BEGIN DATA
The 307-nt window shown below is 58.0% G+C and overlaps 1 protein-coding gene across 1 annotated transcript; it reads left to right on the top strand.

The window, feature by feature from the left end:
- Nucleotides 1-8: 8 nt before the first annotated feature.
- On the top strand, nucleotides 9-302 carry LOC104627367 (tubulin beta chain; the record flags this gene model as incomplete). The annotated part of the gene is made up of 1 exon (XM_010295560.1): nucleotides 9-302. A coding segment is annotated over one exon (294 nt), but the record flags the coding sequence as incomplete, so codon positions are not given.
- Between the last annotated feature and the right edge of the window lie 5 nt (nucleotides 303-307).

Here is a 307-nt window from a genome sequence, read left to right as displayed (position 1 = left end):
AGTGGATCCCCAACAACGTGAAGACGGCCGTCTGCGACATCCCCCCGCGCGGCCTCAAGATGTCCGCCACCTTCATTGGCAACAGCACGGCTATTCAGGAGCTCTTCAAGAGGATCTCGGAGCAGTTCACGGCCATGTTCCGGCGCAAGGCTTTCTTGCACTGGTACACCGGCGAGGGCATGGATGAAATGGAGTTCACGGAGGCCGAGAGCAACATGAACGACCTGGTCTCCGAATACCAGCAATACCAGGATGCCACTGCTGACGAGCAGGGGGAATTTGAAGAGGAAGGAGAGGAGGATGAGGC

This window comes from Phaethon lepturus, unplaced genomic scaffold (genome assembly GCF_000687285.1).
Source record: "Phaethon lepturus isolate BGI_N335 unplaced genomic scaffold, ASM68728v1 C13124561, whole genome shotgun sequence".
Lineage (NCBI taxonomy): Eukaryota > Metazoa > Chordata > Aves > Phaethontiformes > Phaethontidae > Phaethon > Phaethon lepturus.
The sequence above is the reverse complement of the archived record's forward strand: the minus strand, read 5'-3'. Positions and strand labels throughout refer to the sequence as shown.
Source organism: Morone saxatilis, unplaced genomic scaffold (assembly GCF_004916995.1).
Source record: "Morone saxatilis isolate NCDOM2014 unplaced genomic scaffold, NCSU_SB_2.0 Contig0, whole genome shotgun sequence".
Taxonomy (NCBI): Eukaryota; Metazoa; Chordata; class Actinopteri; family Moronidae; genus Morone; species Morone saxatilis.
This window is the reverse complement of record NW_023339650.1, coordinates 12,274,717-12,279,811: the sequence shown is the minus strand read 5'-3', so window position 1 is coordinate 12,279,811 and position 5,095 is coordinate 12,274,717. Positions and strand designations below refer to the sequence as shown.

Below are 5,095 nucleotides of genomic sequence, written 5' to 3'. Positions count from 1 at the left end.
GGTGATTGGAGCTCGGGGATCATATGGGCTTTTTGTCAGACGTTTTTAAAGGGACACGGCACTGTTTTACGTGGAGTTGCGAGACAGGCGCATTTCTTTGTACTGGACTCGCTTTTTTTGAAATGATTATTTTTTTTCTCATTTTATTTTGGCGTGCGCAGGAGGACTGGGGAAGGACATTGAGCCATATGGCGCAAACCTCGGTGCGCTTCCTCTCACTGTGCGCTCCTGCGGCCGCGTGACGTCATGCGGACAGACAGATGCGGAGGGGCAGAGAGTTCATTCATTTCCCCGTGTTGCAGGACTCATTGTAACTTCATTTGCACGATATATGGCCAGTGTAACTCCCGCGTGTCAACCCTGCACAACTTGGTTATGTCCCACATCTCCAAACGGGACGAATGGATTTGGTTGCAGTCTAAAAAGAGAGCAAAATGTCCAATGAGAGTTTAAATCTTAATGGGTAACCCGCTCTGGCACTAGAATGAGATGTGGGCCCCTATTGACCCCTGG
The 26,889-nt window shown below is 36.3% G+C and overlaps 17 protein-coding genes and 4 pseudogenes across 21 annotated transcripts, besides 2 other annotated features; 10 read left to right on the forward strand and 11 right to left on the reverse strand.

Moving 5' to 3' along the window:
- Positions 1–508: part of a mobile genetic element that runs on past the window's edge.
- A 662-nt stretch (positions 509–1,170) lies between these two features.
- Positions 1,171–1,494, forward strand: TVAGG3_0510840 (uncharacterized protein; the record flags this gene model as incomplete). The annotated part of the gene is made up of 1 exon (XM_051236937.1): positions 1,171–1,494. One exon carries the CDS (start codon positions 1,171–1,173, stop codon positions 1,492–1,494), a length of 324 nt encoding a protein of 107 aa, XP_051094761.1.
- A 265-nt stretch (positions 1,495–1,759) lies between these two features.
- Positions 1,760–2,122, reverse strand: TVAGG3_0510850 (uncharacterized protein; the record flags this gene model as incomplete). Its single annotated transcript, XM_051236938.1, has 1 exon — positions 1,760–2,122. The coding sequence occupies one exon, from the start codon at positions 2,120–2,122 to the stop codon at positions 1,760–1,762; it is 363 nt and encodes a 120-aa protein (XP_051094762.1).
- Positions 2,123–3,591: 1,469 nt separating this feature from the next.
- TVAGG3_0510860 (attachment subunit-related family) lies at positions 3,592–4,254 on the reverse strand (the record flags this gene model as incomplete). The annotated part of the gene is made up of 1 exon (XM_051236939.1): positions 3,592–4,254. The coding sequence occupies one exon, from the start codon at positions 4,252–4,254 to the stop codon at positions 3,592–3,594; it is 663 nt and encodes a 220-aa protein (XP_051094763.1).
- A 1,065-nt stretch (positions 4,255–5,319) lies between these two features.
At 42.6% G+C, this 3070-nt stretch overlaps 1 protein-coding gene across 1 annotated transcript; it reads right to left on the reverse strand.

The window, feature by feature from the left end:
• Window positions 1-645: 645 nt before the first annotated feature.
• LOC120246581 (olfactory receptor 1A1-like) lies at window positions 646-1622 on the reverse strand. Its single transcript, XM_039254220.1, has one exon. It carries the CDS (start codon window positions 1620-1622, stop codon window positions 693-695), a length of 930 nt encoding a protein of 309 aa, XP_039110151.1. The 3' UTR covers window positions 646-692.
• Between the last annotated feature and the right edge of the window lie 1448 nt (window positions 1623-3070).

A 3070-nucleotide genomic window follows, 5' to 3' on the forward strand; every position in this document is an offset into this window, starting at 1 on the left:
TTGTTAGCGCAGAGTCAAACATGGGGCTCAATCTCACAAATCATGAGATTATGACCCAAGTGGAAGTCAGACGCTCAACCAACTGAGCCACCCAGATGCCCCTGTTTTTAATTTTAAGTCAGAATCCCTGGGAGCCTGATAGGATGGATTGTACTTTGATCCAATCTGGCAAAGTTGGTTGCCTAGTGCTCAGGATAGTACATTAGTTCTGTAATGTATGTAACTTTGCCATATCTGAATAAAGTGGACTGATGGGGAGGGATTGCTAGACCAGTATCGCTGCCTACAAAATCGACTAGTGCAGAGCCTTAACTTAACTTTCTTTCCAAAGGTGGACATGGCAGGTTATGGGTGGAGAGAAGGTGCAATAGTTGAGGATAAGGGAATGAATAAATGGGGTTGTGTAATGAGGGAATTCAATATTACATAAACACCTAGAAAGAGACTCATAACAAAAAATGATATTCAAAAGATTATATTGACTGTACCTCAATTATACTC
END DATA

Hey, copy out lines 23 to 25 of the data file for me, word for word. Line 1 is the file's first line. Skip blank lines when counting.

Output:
- A 265-nt stretch (positions 1,495–1,759) lies between these two features.
- Positions 1,760–2,122, reverse strand: TVAGG3_0510850 (uncharacterized protein; the record flags this gene model as incomplete). Its single annotated transcript, XM_051236938.1, has 1 exon — positions 1,760–2,122. The coding sequence occupies one exon, from the start codon at positions 2,120–2,122 to the stop codon at positions 1,760–1,762; it is 363 nt and encodes a 120-aa protein (XP_051094762.1).
- Positions 2,123–3,591: 1,469 nt separating this feature from the next.